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Moncton man convicted of importing crystal meth

A Moncton, New Brunswick man had 1.8 kilograms of crystal methamphetamine strapped to his body during a return flight to Vancouver International Airport from Mexico City on June 7. - courtesy RCMP
A Moncton, New Brunswick man had 1.8 kilograms of crystal methamphetamine strapped to his body during a return flight to Vancouver International Airport from Mexico City on June 7.
— image credit: courtesy RCMP

In a precedent setting case, a 33-year-old Moncton, New Brunswick man was sentenced Thursday in Richmond provincial court to three-and-a-half years in prison after pleading guilty to importing a controlled substance.

Drug smuggling is hardly unusual, but in this case, it was the type of drug he tried to smuggle into Canada that was precedent setting.

Joseph Edgar Williams was pulled aside on June 7 by Canada Border Services after arriving at Vancouver International Airport on an Air Canada flight from Mexico City.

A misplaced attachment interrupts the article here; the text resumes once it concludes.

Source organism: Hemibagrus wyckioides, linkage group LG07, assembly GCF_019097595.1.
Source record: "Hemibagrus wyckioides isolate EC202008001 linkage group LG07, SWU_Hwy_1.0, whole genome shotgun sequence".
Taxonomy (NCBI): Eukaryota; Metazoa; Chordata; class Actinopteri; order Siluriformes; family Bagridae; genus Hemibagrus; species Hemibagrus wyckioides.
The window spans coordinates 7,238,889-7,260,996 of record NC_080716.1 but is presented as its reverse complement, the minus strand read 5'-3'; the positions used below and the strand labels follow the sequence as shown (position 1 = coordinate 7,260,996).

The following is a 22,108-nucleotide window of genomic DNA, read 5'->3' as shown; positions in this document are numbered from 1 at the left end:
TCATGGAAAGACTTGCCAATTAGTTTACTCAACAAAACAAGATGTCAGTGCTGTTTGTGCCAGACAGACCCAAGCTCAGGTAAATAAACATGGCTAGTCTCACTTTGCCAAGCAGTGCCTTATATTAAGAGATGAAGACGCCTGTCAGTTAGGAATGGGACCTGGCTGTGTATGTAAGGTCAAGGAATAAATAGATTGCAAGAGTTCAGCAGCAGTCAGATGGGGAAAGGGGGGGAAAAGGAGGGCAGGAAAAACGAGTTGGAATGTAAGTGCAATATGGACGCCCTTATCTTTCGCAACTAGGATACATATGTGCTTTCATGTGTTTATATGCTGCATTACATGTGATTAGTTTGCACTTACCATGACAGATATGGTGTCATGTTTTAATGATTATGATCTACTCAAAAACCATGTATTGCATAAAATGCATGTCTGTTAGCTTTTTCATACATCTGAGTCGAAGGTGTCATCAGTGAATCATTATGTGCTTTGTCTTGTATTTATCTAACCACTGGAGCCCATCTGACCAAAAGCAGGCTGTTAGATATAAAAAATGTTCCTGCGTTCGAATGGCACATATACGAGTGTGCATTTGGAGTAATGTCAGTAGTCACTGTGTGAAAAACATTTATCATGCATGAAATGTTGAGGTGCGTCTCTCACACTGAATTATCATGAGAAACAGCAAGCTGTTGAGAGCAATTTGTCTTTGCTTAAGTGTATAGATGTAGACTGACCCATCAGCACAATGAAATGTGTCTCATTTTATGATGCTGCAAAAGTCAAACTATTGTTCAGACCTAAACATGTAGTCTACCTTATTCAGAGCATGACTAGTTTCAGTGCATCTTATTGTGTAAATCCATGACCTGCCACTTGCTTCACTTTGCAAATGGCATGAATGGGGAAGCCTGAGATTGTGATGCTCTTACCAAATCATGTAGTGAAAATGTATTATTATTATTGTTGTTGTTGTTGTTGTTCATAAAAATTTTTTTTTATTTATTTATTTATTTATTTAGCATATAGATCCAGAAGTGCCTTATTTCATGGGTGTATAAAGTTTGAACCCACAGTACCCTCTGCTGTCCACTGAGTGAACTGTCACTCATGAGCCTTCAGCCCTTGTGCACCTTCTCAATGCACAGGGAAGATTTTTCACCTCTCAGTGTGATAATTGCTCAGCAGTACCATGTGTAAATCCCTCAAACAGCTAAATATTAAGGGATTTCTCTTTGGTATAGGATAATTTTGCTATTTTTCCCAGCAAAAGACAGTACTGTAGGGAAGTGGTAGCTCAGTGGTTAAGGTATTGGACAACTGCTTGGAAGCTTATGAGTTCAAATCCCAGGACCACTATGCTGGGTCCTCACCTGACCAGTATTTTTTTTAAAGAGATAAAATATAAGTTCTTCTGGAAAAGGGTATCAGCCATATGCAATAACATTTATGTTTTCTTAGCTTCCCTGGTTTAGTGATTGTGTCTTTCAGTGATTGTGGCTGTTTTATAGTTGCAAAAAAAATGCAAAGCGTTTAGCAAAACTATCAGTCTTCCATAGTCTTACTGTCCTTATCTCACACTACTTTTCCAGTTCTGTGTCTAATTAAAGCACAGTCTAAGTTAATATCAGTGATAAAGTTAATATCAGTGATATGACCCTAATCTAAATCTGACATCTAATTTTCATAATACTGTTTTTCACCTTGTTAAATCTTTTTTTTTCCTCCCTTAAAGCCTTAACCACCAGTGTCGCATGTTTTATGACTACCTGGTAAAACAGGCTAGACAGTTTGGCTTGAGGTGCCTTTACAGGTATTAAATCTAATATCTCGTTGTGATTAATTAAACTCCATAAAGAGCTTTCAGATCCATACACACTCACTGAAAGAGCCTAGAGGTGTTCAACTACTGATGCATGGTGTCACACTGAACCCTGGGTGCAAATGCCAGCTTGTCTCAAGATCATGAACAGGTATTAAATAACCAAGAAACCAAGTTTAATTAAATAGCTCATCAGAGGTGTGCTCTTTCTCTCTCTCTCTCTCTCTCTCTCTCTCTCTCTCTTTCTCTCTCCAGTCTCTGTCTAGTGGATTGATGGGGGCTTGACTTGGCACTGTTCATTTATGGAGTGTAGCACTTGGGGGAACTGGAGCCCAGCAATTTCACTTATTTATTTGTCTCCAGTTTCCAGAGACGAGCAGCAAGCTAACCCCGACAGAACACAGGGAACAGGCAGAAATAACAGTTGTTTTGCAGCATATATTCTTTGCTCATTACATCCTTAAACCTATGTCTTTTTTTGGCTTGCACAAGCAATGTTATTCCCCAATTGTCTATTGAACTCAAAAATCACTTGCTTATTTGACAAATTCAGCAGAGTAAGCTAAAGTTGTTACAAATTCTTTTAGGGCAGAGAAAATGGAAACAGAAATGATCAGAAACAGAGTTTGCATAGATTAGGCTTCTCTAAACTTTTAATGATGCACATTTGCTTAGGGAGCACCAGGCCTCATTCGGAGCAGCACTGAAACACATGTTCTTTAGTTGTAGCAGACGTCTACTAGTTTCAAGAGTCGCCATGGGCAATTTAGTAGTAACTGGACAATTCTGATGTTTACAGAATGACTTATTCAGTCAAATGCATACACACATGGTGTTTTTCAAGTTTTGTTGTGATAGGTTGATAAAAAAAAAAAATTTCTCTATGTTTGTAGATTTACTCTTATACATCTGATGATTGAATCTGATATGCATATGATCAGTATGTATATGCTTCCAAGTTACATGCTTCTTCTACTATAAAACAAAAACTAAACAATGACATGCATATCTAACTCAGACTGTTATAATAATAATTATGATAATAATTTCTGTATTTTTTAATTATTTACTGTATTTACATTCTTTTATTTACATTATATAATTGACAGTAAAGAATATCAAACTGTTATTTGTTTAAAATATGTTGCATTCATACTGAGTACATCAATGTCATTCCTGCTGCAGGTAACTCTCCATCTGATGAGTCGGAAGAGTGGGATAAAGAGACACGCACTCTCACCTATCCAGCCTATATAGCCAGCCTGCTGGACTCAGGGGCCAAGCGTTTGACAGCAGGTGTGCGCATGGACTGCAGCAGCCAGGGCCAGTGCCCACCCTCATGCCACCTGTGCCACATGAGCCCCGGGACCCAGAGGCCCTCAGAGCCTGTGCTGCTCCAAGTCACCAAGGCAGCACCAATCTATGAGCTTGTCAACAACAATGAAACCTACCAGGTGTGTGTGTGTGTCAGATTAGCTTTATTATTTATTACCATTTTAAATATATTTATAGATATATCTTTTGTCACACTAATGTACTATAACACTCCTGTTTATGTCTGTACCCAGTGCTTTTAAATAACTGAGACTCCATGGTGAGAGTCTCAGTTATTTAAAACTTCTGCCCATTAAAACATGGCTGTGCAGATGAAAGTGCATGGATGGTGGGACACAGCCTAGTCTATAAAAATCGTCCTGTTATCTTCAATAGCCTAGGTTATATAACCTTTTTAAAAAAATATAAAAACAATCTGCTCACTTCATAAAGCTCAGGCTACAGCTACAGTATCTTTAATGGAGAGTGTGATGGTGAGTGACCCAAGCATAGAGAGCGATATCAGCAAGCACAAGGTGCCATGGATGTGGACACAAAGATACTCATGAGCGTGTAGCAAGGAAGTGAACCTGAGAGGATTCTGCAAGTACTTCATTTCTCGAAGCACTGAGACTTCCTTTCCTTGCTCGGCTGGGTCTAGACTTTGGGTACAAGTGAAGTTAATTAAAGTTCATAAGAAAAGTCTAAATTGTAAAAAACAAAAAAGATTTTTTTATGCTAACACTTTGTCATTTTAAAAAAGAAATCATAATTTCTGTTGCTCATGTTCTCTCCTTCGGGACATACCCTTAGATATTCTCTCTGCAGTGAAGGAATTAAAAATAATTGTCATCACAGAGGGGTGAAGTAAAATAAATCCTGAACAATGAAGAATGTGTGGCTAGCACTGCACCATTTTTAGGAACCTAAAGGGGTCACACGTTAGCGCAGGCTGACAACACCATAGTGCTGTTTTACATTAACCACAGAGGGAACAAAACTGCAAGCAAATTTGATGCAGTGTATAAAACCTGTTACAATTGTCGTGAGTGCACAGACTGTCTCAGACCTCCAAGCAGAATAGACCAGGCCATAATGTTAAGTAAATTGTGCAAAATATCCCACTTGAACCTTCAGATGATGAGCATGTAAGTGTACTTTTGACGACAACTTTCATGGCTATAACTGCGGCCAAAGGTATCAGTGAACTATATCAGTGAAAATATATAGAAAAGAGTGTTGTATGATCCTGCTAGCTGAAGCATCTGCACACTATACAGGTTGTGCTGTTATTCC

He was found carrying 1.81 kilograms of crystal methamphetamine, strapped to his body in a belt fashioned around his waist.

Williams was generally cooperative with investigators after being pulled aside, and told agents that he would spare them searching for the contraband when it was readily apparent he had been caught carrying the drugs.

But Williams refused to otherwise help investigators, and didn't implicate anybody else in the drug smuggling operation.

Crown Counsel Oren Bick told the courtroom that the crystal meth was between 95 and 96 per cent purity, and was valued at the wholesale level at about $54,000.

Sold on the street, it might have fetched him $108,000. The wholesale value of the crystal meth in Mexico was about $18,000.

With the Lower Mainland being a hub for the illegal production of crystal meth, it was extremely unusual for somebody to be caught importing the drug into Canada, said Bick, from the public prosecution service of Canada.

In fact, this was a precedent-setting case, with the defence and Crown arriving at an agreed-upon sentence of three-and-a-half years, based on case law involving the importation of cocaine and heroin or the exportation of crystal meth.

Williams has been kept in custody since his arrest, and received 1.5 times credit for time served from Richmond provincial court Judge Patrick Chen, meaning he has three years and 68 days remaining on his sentence. He was also ordered to submit a sample of his DNA to a federal registry, and to pay a victim surcharge of $50.

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